“Our company does not engage in heavy manufacturing or extractives and there is no on-site stationary combustion. In addition, a substantial number of our 36,400 employees work from home: 16% have eliminated their need to commute or work in a commercial building.”
No need to ask whether McKesson discusses the environmental, social, and — dare we say — political challenges facing the health-care industry in the US. Forget about learning anything regarding the proliferation of counterfeit drugs on the marketplace, or about policing suspicious orders of controlled substances, or about protecting patients’ privacy online.
McKesson is mum, too, on product stewardship, on drug residues in US water supplies, on distribution outside the US (McKesson has operations in Canada and Mexico), on accountability for drug storage and handling, on disaster preparedness, on costs and affordability, or, heaven knows, on what else.
The entire report can be downloaded in one lump or by selected sections, but finding where to do that is tricky. Here is how: Go to http://www.mckesson.com/citizenshipreport and click on the section “Our Company”. Then point again to “Our Company” on the index tab; underneath you will find the entry “Build Your Own Report”. Or you can retrieve the full report by heading straightaway to http://mckessoncorporatecitizenship.com/our-company/build-your-own-report.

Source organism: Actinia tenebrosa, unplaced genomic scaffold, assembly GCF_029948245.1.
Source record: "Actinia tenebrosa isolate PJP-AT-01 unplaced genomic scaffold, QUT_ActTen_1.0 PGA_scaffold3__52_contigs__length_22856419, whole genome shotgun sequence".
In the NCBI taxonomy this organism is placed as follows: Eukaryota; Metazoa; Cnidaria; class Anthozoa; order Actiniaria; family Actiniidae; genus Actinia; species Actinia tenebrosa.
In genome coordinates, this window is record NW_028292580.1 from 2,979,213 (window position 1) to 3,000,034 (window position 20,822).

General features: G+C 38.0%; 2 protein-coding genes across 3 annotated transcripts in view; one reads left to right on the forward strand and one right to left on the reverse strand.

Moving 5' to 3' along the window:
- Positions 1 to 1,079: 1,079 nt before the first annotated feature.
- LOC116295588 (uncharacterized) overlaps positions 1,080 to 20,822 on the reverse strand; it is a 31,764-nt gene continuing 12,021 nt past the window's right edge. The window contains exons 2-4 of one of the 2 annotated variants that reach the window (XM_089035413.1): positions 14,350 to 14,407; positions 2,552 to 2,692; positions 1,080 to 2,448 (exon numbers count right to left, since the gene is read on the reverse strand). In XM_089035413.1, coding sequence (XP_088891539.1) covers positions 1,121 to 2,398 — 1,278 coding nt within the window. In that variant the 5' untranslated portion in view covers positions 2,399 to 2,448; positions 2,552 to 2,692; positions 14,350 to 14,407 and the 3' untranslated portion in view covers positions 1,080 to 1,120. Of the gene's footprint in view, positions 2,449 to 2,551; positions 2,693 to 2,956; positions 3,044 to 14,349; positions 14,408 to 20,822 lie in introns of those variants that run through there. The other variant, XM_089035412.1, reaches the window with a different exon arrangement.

The ability to download the whole report is consoling. Individually the sections are so lean on facts and figures one imagines vital content must be located somewhere else. It isn’t.
In all fairness, the main web page presenting the 2011 corporate citizenship report leaves no doubt about the company’s true intentions: “See what McKesson is doing to make things better for our employees, our communities and the planet.”
McKesson says that the Global Reporting Initiative (GRI) G3 guidelines “help frame the information within this report”. While there is no reason to question the company’s assertion, the reports contain not a shred of evidence to support the bald claim.
The report presents an index with a column purporting to refer to the section containing various GRI performance indicators. But the information is nowhere to be found. The index is vacuous. Further contradicting GRI recommendations, the company declares no application level for the guideline (A, B, or C) and offers no assurance statement.
McKesson’s main rivals are Cardinal Health and AmerisourceBergen. Neither of them bother to publish a sustainability report.
Normally, the mere act of making triple bottom line disclosures earns an extra dose of respect. McKesson’s report serves as a reminder of a lesson that seems to be getting lost. Companies have to cross a threshold of introspection and analysis to gain any advantage.
1. Consider whether you are giving sustainability reporting a bad name.
2. Call the best expert you can afford for at least a three-month consultation. Then get a second opinion.
3. In the meantime, the chief executives really should open the sustainability reporting guidelines from GRI and read them.
William D’Alessandro is president of Victor House News Co., an independent agency reporting on law and the environment for trade publications and executive newsletters. He also edits Crosslands Bulletin http://www.crosslandsbulletin.com covering strategic corporate environmental management and sustainability issues.